On the Bourbon Trail

Seeing and learning more about horses was wonderful, but the reason the Booze Cruzer was in Kentucky was … BOURBON. First stop, Moonshine University, yes gentle reader, there really is a Moonshine University.

Moonshine University – Executive Bourbon Steward Course

The Pot Still at Moonshine University
The Pot Still at Moonshine University

The the Executive Bourbon Steward Course is offered under the auspices of the Stave and Thief Society and in partnership with the Kentucky Distillers Association. This is an all-day course consisting of classroom instruction and hands-on opportunities in the university’s working distillery. As soon as I returned to our hotel room after class was over my wife asked me if I had a good time – yes I did – and if the day was worth the $500 tuition – yes it was. Yes, it was expensive, but I learned so much, and I’m sure the other 22 students did as well. The day’s coursework covered a deep dive into the Stave and Thief Society’s bourbon body of knowledge, the basics of distilling whiskey, and sensory training. I’ll provide many more details in future blog post.

Woodford Reserve Distillery – Corn to Cork Tour

Our guide, Stacy, shows us the deep color of Woodford Reserve straight from the barrel
Our guide, Stacy, shows us the deep color of Woodford Reserve straight from the barrel

I took the $30 Corn to Cork tour at Woodford Reserve. This was a very informative two hour tour that culminated in a tasting session back at the Visitor Center. This was without a doubt the most information filled tour of all the tours I took on this trip. The three gorgeous copper pot stills in the old stone still house are an impressive sight. Our guide, Stacy, was extremely knowledgeable and able to answer almost any technical or production question I posed. The only question she left unanswered concerned the production split between the Woodford Reserve Versailles facility and the Brown-Forman distillery in Louisville. In case you were not already aware, most of the distillate that ends up in a Woodford Reserve bottle comes from the Louisville facility. The highlight of the tour for me was the tasting since I had never sampled any Woodford Reserve product. I wasn’t overly impressed by the standard Woodford Reserve Bourbon, or their Rye whiskey. However, the Double Oaked Woodford Reserve Bourbon blew my socks off. Even my wife, who normally shuns whiskey, liked the Double Oaked. I’ll provide many more details on this tour in future blog post.

Maker’s Mark – Behind the Mark Tour

Maker's Mark Spirits Safes
Maker’s Mark Spirits Safes

At Maker’s Mark I opted for the $40 Beyond the Mark tour. I expected this would be a deep dive into the technical and production details of Marker’s Mark along the lines of the Woodford Reserve tour. Alas, it was little more than a standard consumer tour that lacked technical details and was more about marketing talking points. The only bonus was two commemorative Maker’s Mark wax dipped rock glasses. The highlight of the trip was tasting fresh off the still new make aka white dog from a dipper that the tour guide passed around. I’ll be providing more details on this tour in future blog post.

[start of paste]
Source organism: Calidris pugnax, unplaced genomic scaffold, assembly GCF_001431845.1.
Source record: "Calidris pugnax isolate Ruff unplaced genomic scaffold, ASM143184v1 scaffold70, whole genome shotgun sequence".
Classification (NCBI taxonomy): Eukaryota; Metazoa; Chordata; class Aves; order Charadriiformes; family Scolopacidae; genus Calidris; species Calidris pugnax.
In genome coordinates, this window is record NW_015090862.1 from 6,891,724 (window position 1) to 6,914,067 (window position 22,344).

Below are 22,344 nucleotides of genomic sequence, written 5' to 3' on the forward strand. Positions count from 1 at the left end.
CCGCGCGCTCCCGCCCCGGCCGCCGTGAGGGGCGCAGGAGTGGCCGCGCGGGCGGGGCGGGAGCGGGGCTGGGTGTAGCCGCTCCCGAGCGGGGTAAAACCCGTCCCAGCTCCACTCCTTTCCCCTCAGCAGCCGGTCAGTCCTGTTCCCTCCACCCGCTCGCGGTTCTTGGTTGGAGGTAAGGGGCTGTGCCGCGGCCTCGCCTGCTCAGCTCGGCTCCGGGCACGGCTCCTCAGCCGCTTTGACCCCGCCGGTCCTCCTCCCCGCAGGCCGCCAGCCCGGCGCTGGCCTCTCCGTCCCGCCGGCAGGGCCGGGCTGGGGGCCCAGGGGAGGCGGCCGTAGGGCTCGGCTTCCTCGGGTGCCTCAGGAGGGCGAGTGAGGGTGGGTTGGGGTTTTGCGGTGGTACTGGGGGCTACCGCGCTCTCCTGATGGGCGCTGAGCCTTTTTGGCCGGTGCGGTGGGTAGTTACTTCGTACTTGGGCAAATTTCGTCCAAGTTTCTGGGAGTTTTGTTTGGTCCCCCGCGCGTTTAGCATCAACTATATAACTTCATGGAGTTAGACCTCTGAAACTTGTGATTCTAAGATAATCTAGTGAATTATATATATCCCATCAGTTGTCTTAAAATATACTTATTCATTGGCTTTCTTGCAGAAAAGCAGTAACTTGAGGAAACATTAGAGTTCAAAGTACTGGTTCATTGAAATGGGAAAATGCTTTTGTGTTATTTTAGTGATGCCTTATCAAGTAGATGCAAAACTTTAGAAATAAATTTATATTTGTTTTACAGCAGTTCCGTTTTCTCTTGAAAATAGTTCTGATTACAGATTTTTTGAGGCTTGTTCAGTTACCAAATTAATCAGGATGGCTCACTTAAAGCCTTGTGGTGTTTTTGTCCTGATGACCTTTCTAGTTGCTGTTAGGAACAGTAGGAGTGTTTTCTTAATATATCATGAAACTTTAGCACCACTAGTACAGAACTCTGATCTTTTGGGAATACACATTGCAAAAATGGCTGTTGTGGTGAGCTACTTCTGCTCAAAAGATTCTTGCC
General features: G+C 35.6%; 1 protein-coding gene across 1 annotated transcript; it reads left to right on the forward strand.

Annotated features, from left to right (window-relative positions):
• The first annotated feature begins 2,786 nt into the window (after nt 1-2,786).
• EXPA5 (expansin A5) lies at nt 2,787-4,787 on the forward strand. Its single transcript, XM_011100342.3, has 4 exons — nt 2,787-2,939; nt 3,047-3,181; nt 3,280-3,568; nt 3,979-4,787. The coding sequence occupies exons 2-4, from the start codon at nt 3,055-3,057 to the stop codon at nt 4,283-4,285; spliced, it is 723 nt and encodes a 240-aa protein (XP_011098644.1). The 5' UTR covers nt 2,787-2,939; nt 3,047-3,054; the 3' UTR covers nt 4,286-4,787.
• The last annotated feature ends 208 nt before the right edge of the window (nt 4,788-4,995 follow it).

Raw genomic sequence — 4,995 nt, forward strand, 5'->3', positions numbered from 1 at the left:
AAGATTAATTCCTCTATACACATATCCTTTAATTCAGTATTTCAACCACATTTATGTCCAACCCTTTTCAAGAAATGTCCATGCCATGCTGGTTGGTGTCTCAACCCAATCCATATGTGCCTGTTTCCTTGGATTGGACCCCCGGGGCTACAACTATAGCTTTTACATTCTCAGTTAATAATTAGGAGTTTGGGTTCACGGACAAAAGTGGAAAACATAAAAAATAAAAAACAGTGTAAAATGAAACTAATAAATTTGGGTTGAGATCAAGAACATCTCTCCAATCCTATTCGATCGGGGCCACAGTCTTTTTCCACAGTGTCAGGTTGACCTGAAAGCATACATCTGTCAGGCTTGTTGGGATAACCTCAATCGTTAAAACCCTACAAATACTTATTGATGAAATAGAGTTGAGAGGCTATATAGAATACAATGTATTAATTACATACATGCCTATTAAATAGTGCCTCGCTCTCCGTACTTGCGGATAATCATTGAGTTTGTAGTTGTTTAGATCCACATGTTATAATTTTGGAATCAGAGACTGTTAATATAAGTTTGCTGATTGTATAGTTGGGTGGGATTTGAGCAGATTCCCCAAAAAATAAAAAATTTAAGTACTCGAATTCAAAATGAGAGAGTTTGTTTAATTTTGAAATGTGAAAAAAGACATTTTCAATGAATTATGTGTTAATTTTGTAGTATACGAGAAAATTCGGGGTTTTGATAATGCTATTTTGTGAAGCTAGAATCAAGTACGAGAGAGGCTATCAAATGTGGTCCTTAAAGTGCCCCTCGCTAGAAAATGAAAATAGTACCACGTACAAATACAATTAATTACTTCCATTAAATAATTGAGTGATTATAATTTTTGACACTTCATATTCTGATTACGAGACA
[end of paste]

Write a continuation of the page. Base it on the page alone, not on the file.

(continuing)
Jim Beam – Behind the Beam Tour

Fred Noe Speaks to our Group
Fred Noe Speaks to our Group

This tour is only offered a few time each year, and at $199 per person is downright expensive. However, Fred Noe the Master Distiller himself and his son and heir apparent Freddie Noe, spent about 2 1/2 hours with our group. The tour of the distillery, conducted by Jessica, the Trade and Hospitality Manager, was informative and extremely well done. Fred and Freddie Noe joined the group at the rickhouse. Both were down to earth, plain spoken, willing to share personal and business stories, and just plain fun to be around. Each guest on the tour came away with a bottle of bourbon signed by Fred and Freddie, and some of us purchased a second bottle which was also signed.

I learned a lot about the distillery, their product line, and their family. Really a great visit and well worth the money. I’ll be providing more details on this tour in future blog post.

Wild Turkey – Standard Consumer Tour

Master Distiller Jimmy Russell signs my bottle of Rare Breed
Master Distiller Jimmy Russell signs my bottle of Rare Breed

I hadn’t planned on touring Wild Turkey, but it was on our way home from touring historic Fort Boonesborough State Park, and we still had time to catch the last tour of the day. This tour is free for military, a nice touch that I really appreciated. The tour is your usual basic consumer tour, i.e., herd the tourists along from point to point, imparting marketing gems at each stop, with samples of three products at the end. No complaints, this tour achieves what it ought to do. The surprise bonus was the opportunity to meet Jimmy Russell, the Master Distiller, in the visitor center where he was signing bottles. Jimmy was accommodating to everyone who came to him with a bottle, signing and posing for photos. He seemed the genuinely enjoy interacting with everyone.

Buffalo Trace Distillery

Some of the many Buffalo Trace Products
Some of the many Buffalo Trace Products

Like Wild Turkey, this was a last minute addition to our itinerary, and we took the basic consumer tour. Buffalo Trace offers all of its tours free of charge, which combined with touring on a Saturday meant the place was packed with tourists eager to see the distillery and taste their products. We waited almost an hour after getting our tickets before our tour started. Our tasting was limited to two of the four products they offered, and was a cattle call at the bar affair. Not my cup of tea, or glass of bourbon, but the tour achieves what it ought to do, and the price cannot be beat.